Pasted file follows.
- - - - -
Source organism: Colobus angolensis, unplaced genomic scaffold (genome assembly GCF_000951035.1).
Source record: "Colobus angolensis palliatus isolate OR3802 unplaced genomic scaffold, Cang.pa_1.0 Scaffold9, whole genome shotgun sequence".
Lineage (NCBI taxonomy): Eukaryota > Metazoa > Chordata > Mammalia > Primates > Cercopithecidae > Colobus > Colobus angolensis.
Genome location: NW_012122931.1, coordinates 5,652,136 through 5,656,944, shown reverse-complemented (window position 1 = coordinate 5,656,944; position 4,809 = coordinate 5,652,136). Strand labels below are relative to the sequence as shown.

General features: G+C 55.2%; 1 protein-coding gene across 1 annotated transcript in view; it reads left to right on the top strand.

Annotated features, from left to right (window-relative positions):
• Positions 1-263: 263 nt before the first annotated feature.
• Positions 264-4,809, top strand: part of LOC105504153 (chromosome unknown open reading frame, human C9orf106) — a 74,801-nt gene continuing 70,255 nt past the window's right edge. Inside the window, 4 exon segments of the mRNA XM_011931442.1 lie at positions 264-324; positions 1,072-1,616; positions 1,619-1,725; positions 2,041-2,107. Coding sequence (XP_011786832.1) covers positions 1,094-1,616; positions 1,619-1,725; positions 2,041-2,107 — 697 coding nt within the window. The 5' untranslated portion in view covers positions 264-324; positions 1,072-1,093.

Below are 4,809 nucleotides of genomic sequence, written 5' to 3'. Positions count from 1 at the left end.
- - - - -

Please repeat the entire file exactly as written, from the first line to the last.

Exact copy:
Source organism: Colobus angolensis, unplaced genomic scaffold (genome assembly GCF_000951035.1).
Source record: "Colobus angolensis palliatus isolate OR3802 unplaced genomic scaffold, Cang.pa_1.0 Scaffold9, whole genome shotgun sequence".
Lineage (NCBI taxonomy): Eukaryota > Metazoa > Chordata > Mammalia > Primates > Cercopithecidae > Colobus > Colobus angolensis.
Genome location: NW_012122931.1, coordinates 5,652,136 through 5,656,944, shown reverse-complemented (window position 1 = coordinate 5,656,944; position 4,809 = coordinate 5,652,136). Strand labels below are relative to the sequence as shown.

General features: G+C 55.2%; 1 protein-coding gene across 1 annotated transcript in view; it reads left to right on the top strand.

Annotated features, from left to right (window-relative positions):
• Positions 1-263: 263 nt before the first annotated feature.
• Positions 264-4,809, top strand: part of LOC105504153 (chromosome unknown open reading frame, human C9orf106) — a 74,801-nt gene continuing 70,255 nt past the window's right edge. Inside the window, 4 exon segments of the mRNA XM_011931442.1 lie at positions 264-324; positions 1,072-1,616; positions 1,619-1,725; positions 2,041-2,107. Coding sequence (XP_011786832.1) covers positions 1,094-1,616; positions 1,619-1,725; positions 2,041-2,107 — 697 coding nt within the window. The 5' untranslated portion in view covers positions 264-324; positions 1,072-1,093.

Below are 4,809 nucleotides of genomic sequence, written 5' to 3'. Positions count from 1 at the left end.